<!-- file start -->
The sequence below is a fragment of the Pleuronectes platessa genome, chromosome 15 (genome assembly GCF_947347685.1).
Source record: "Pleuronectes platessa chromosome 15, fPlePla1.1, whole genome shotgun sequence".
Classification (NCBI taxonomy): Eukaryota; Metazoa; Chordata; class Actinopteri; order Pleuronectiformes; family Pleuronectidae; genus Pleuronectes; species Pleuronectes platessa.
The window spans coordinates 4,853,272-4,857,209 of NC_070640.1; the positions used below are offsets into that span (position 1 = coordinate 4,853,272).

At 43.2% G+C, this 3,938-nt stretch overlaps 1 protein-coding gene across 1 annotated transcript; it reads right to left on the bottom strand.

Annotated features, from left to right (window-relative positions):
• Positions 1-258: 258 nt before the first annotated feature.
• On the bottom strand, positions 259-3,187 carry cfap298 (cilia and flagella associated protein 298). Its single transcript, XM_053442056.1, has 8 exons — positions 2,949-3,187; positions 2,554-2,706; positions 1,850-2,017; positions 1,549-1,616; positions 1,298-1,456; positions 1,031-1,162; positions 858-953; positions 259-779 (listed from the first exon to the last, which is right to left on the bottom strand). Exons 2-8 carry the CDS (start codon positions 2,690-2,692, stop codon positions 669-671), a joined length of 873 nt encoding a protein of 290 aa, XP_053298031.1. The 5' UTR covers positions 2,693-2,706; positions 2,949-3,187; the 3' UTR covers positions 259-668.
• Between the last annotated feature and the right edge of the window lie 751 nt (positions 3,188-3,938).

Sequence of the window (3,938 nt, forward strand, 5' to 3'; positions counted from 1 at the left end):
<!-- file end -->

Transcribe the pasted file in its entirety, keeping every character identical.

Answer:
The sequence below is a fragment of the Pleuronectes platessa genome, chromosome 15 (genome assembly GCF_947347685.1).
Source record: "Pleuronectes platessa chromosome 15, fPlePla1.1, whole genome shotgun sequence".
Classification (NCBI taxonomy): Eukaryota; Metazoa; Chordata; class Actinopteri; order Pleuronectiformes; family Pleuronectidae; genus Pleuronectes; species Pleuronectes platessa.
The window spans coordinates 4,853,272-4,857,209 of NC_070640.1; the positions used below are offsets into that span (position 1 = coordinate 4,853,272).

At 43.2% G+C, this 3,938-nt stretch overlaps 1 protein-coding gene across 1 annotated transcript; it reads right to left on the bottom strand.

Annotated features, from left to right (window-relative positions):
• Positions 1-258: 258 nt before the first annotated feature.
• On the bottom strand, positions 259-3,187 carry cfap298 (cilia and flagella associated protein 298). Its single transcript, XM_053442056.1, has 8 exons — positions 2,949-3,187; positions 2,554-2,706; positions 1,850-2,017; positions 1,549-1,616; positions 1,298-1,456; positions 1,031-1,162; positions 858-953; positions 259-779 (listed from the first exon to the last, which is right to left on the bottom strand). Exons 2-8 carry the CDS (start codon positions 2,690-2,692, stop codon positions 669-671), a joined length of 873 nt encoding a protein of 290 aa, XP_053298031.1. The 5' UTR covers positions 2,693-2,706; positions 2,949-3,187; the 3' UTR covers positions 259-668.
• Between the last annotated feature and the right edge of the window lie 751 nt (positions 3,188-3,938).

Sequence of the window (3,938 nt, forward strand, 5' to 3'; positions counted from 1 at the left end):